Immediately to the north of the Boston Mountains is the Springfield Plateau, considerably lower for the most part than the lands to the south. With its less demanding countryside, this region of the Ozarks has sprouted cities such as Fayetteville, Springdale, Rogers, Bentonville and Harrison.
To the north and east of the Springfield Plateau is the third of our Ozark divisions, the Salem Plateau. Typically lowest in elevation of the three, its gently rolling terrain includes the communities of Mountain Home, Evening Shade, Hardy, Calico Rock and Pocahontas.
Although making up only about 8 percent of the state’s land area, the Boston Mountains include a disproportionate share of Arkansas’ most prominent geological features, to include such points of interest as Big Bluff, Lost Valley, White Rock, Sam’s Throne, Whitaker Point, Hemmed-In Hollow Falls, Richland Falls and the Glory Hole. The Buffalo National River heads up in the region, as do many other major streams: The White, Little Red, Kings and Mulberry rivers along with Big Piney, Crooked and War Eagle creeks and the Illinois Bayou. Two state parks — Devil’s Den and Lake Fort Smith — are found in the Boston Mountains, as are many of Arkansas’ best hiking and mountain biking trails. As you might expect, the region harbors a great variety of wildlife. Black bears, elk, bald eagles and even the elusive mountain lion have been sighted in the area.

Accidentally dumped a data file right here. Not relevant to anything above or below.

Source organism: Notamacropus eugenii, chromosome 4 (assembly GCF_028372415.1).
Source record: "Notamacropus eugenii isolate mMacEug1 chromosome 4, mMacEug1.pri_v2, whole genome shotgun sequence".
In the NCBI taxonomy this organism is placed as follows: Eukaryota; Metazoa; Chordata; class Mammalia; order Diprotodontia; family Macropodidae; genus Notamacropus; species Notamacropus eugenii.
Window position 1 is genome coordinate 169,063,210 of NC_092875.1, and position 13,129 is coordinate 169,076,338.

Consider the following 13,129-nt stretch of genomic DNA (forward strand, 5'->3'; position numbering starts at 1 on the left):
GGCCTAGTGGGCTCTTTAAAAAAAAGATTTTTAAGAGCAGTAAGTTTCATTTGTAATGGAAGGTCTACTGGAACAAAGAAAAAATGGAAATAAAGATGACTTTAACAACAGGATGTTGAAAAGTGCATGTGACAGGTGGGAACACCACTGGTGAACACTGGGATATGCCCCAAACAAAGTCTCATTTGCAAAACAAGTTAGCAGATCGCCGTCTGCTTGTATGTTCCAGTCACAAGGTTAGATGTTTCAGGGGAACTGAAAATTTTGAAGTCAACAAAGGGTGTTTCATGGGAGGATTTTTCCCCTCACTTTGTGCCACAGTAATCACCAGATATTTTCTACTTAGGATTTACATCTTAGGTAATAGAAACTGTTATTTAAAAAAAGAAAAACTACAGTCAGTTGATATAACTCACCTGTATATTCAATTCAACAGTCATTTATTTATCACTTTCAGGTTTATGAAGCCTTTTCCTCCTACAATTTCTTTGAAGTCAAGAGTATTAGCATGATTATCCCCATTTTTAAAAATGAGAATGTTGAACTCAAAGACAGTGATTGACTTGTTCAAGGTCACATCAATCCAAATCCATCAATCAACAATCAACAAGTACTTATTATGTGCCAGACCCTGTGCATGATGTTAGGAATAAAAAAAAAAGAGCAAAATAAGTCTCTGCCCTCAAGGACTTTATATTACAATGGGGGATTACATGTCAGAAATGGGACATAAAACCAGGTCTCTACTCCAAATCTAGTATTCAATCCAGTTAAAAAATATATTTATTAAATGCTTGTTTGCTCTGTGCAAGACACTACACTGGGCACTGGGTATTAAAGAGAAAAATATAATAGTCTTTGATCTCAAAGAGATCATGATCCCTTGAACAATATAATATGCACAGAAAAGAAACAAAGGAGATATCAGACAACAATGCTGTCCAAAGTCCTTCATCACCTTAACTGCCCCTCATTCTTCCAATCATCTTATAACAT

One question that immediately comes to mind is this: Are the Boston Mountains really and truly mountains? Noted Ozark historian Brooks Blevins offers his opinion. “In spite of the favorable appellation and impressive vistas, the Boston Mountains are not mountains in a geologic sense but an uplift dissected by severe erosion,” Blevins says.
But I lean toward this conclusion from a 1936 report by the Arkansas State Planning Board: “Gorges 500 to 1,400 feet deep, which lie between steep ridges and jagged spurs, are common enough to warrant the application of the term ‘mountainous’ to this highland region.”